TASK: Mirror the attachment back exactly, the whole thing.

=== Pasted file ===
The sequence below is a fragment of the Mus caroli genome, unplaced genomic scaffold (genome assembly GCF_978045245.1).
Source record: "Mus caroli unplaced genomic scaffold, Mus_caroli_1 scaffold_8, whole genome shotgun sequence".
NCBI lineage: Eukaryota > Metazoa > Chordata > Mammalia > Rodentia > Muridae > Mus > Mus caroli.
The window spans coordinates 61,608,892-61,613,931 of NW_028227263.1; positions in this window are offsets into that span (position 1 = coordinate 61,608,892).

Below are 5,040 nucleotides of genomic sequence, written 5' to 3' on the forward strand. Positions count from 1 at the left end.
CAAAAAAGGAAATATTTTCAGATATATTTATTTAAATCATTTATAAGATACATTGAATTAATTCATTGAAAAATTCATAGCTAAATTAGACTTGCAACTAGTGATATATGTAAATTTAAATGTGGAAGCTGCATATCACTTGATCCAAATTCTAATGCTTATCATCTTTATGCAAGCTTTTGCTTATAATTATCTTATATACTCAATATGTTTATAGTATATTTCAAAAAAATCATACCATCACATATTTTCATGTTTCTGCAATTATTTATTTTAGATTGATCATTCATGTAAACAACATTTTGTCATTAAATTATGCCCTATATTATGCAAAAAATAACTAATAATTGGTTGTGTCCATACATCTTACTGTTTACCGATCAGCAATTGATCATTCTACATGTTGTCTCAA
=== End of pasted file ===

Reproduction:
The sequence below is a fragment of the Mus caroli genome, unplaced genomic scaffold (genome assembly GCF_978045245.1).
Source record: "Mus caroli unplaced genomic scaffold, Mus_caroli_1 scaffold_8, whole genome shotgun sequence".
NCBI lineage: Eukaryota > Metazoa > Chordata > Mammalia > Rodentia > Muridae > Mus > Mus caroli.
The window spans coordinates 61,608,892-61,613,931 of NW_028227263.1; positions in this window are offsets into that span (position 1 = coordinate 61,608,892).

Below are 5,040 nucleotides of genomic sequence, written 5' to 3' on the forward strand. Positions count from 1 at the left end.
CAAAAAAGGAAATATTTTCAGATATATTTATTTAAATCATTTATAAGATACATTGAATTAATTCATTGAAAAATTCATAGCTAAATTAGACTTGCAACTAGTGATATATGTAAATTTAAATGTGGAAGCTGCATATCACTTGATCCAAATTCTAATGCTTATCATCTTTATGCAAGCTTTTGCTTATAATTATCTTATATACTCAATATGTTTATAGTATATTTCAAAAAAATCATACCATCACATATTTTCATGTTTCTGCAATTATTTATTTTAGATTGATCATTCATGTAAACAACATTTTGTCATTAAATTATGCCCTATATTATGCAAAAAATAACTAATAATTGGTTGTGTCCATACATCTTACTGTTTACCGATCAGCAATTGATCATTCTACATGTTGTCTCAA